“I don’t want to get into the exact tactics,” Hecker said, “but obviously, the lower you are, and the further away from the surface-to-air missiles that can detect you because of the curvature of the Earth” affect how far the bomb can travel. “There are tactics where you can go in low and do some things... and get back.” 

This could also correspond with our previous suggestion that Ukrainian pilots may be flying toward their objectives at low level, before releasing the JDAM-ER in a pop-up maneuver and lofting it to the target.

Whatever the limitations, and the seemingly small numbers of munitions, it’s clear that the JDAM-ER offers some significant new capabilities to the Ukrainian Armed Forces. While we have discussed these capabilities in depth in the past, the weapon’s main significance lies in its combination of precision fire-and-forget guidance, long range, and destructive power. Regarding the latter, the JDAM-ER packs considerably more explosive than the U.S.-supplied High Mobility Artillery Rocket Systems (HIMARS) and variants and derivatives of the M270 Multiple Launch Rocket System (MLRS) that Ukraine otherwise uses to hit Russian targets at greater ranges.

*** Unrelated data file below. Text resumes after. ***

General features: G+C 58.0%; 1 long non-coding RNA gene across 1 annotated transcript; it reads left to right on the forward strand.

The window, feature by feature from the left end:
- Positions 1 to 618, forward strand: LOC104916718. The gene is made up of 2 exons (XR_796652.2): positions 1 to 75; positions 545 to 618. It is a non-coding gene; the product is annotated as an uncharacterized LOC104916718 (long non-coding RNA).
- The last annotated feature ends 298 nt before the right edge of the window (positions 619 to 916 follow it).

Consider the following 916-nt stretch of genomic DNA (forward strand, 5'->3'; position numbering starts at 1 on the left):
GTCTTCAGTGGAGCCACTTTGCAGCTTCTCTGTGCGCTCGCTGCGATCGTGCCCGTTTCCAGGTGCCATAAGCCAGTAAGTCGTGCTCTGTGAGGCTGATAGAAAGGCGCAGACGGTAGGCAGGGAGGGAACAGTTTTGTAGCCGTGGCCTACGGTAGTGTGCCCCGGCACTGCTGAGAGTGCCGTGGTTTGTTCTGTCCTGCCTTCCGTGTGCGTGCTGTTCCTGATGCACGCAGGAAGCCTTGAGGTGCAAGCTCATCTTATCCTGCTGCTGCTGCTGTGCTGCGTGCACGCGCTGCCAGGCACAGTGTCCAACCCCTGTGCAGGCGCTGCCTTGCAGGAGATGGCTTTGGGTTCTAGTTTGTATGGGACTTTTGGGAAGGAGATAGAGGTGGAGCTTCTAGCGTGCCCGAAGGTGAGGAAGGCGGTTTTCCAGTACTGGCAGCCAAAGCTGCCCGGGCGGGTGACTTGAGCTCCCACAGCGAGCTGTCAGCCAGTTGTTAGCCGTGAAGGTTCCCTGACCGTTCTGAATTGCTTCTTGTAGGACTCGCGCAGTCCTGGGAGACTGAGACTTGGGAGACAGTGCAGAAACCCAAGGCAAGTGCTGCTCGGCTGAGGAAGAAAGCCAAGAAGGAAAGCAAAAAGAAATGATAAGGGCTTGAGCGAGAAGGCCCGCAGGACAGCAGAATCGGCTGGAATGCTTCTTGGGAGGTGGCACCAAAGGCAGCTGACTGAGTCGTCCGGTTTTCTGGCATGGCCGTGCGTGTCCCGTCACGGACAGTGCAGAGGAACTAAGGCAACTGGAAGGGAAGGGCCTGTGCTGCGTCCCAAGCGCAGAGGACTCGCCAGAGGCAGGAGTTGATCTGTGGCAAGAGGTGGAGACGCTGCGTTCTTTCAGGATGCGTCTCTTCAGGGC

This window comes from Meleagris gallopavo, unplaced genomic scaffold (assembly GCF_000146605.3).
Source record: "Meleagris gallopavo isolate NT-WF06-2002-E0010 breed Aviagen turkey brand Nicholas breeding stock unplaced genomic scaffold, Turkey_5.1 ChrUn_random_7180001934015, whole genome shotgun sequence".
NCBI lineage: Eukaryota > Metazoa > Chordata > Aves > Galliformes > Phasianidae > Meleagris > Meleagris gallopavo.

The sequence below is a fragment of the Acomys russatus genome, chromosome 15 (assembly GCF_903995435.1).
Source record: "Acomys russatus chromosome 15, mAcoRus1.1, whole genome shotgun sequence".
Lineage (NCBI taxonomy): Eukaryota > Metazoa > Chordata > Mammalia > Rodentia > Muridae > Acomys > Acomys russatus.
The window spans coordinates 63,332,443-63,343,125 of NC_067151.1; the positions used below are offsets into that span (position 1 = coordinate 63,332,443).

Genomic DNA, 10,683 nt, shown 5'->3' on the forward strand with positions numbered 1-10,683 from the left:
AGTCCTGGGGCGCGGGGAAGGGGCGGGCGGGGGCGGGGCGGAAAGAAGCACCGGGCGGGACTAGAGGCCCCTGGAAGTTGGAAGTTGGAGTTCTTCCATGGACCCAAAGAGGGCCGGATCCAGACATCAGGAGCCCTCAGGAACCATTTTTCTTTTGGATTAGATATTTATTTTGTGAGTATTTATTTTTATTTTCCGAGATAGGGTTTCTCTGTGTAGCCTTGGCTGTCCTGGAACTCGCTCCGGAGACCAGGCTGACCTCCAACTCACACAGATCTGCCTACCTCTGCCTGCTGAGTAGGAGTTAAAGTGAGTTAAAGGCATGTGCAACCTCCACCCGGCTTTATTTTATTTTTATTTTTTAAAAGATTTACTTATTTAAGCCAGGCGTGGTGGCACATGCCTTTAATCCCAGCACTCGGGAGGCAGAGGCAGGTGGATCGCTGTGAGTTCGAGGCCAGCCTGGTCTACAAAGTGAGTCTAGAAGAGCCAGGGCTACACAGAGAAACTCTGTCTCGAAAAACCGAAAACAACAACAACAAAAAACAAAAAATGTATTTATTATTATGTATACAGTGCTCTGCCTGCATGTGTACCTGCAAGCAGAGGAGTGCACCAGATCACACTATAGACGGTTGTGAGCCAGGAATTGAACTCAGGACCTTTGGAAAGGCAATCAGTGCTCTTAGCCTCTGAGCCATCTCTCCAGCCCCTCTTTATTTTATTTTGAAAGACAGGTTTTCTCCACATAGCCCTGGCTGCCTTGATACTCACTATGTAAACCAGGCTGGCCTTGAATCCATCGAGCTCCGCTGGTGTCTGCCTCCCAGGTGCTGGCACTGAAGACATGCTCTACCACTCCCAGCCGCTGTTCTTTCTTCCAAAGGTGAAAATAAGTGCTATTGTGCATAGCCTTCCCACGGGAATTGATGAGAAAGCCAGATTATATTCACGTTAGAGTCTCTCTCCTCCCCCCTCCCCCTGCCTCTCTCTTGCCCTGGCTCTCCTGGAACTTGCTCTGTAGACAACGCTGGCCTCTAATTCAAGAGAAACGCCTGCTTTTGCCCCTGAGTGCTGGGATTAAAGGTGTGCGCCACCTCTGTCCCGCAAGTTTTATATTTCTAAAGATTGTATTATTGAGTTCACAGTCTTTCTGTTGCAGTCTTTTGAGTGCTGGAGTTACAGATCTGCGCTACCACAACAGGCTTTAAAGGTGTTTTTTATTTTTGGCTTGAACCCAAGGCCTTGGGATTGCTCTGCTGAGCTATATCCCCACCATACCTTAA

If the standard JDAM is also in the Ukrainian inventory, that would limit strikes to very near the front lines. On the other hand, as mentioned previously, the much greater availability of the basic version of the JDAM would ensure that many more of these precision-guided munitions are available to the Ukrainian Air Force.

Plenty of questions remain about the particular type of JDAMs supplied to Ukraine and how exactly they are being put to use. However, with official confirmation from the Ukrainian Air Force that these weapons are now being used in combat, we might not have to wait too much longer to find out more details.